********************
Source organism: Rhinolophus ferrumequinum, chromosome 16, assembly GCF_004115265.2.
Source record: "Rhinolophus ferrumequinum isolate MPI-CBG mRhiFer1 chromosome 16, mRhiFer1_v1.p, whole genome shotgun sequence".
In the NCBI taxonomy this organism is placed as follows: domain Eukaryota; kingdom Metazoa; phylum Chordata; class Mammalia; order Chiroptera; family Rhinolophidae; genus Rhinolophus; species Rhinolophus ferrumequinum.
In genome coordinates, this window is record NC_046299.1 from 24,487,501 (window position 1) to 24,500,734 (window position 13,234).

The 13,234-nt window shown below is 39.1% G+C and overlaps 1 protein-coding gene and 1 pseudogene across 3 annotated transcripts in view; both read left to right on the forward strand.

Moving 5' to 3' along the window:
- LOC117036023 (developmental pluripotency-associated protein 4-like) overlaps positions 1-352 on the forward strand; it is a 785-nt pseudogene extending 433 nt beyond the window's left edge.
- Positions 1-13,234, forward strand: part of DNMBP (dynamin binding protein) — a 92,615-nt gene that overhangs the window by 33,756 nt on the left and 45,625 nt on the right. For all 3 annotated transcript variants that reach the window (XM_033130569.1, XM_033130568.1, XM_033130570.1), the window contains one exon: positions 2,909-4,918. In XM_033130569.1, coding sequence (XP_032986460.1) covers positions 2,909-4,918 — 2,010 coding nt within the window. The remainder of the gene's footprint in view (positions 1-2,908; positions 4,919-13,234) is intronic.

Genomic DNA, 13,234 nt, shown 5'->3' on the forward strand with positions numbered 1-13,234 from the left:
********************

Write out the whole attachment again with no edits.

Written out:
Source organism: Rhinolophus ferrumequinum, chromosome 16, assembly GCF_004115265.2.
Source record: "Rhinolophus ferrumequinum isolate MPI-CBG mRhiFer1 chromosome 16, mRhiFer1_v1.p, whole genome shotgun sequence".
In the NCBI taxonomy this organism is placed as follows: domain Eukaryota; kingdom Metazoa; phylum Chordata; class Mammalia; order Chiroptera; family Rhinolophidae; genus Rhinolophus; species Rhinolophus ferrumequinum.
In genome coordinates, this window is record NC_046299.1 from 24,487,501 (window position 1) to 24,500,734 (window position 13,234).

The 13,234-nt window shown below is 39.1% G+C and overlaps 1 protein-coding gene and 1 pseudogene across 3 annotated transcripts in view; both read left to right on the forward strand.

Moving 5' to 3' along the window:
- LOC117036023 (developmental pluripotency-associated protein 4-like) overlaps positions 1-352 on the forward strand; it is a 785-nt pseudogene extending 433 nt beyond the window's left edge.
- Positions 1-13,234, forward strand: part of DNMBP (dynamin binding protein) — a 92,615-nt gene that overhangs the window by 33,756 nt on the left and 45,625 nt on the right. For all 3 annotated transcript variants that reach the window (XM_033130569.1, XM_033130568.1, XM_033130570.1), the window contains one exon: positions 2,909-4,918. In XM_033130569.1, coding sequence (XP_032986460.1) covers positions 2,909-4,918 — 2,010 coding nt within the window. The remainder of the gene's footprint in view (positions 1-2,908; positions 4,919-13,234) is intronic.

Genomic DNA, 13,234 nt, shown 5'->3' on the forward strand with positions numbered 1-13,234 from the left: